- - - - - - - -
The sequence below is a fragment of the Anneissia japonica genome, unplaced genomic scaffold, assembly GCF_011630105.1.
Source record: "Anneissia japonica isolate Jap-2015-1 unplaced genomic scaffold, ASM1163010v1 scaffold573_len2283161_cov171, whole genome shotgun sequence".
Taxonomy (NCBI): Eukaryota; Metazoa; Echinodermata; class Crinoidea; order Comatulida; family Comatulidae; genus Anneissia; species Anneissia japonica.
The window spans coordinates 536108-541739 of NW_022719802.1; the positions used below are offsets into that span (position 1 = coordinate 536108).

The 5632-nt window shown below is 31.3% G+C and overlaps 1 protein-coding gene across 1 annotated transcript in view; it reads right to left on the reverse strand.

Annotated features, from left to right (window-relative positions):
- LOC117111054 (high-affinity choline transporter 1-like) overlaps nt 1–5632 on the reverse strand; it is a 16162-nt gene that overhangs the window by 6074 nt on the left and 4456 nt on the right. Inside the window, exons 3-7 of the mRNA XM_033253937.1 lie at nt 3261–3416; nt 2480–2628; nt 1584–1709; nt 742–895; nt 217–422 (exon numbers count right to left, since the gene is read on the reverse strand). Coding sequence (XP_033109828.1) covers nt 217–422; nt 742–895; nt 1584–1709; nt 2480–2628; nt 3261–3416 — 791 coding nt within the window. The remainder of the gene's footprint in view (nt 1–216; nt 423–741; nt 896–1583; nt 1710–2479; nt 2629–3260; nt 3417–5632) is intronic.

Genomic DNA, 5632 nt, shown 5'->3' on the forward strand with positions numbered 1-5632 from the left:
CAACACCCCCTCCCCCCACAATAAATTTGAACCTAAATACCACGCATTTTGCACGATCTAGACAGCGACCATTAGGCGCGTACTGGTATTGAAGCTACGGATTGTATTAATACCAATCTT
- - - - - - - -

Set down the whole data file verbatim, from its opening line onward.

The sequence below is a fragment of the Anneissia japonica genome, unplaced genomic scaffold, assembly GCF_011630105.1.
Source record: "Anneissia japonica isolate Jap-2015-1 unplaced genomic scaffold, ASM1163010v1 scaffold573_len2283161_cov171, whole genome shotgun sequence".
Taxonomy (NCBI): Eukaryota; Metazoa; Echinodermata; class Crinoidea; order Comatulida; family Comatulidae; genus Anneissia; species Anneissia japonica.
The window spans coordinates 536108-541739 of NW_022719802.1; the positions used below are offsets into that span (position 1 = coordinate 536108).

The 5632-nt window shown below is 31.3% G+C and overlaps 1 protein-coding gene across 1 annotated transcript in view; it reads right to left on the reverse strand.

Annotated features, from left to right (window-relative positions):
- LOC117111054 (high-affinity choline transporter 1-like) overlaps nt 1–5632 on the reverse strand; it is a 16162-nt gene that overhangs the window by 6074 nt on the left and 4456 nt on the right. Inside the window, exons 3-7 of the mRNA XM_033253937.1 lie at nt 3261–3416; nt 2480–2628; nt 1584–1709; nt 742–895; nt 217–422 (exon numbers count right to left, since the gene is read on the reverse strand). Coding sequence (XP_033109828.1) covers nt 217–422; nt 742–895; nt 1584–1709; nt 2480–2628; nt 3261–3416 — 791 coding nt within the window. The remainder of the gene's footprint in view (nt 1–216; nt 423–741; nt 896–1583; nt 1710–2479; nt 2629–3260; nt 3417–5632) is intronic.

Genomic DNA, 5632 nt, shown 5'->3' on the forward strand with positions numbered 1-5632 from the left:
CAACACCCCCTCCCCCCACAATAAATTTGAACCTAAATACCACGCATTTTGCACGATCTAGACAGCGACCATTAGGCGCGTACTGGTATTGAAGCTACGGATTGTATTAATACCAATCTT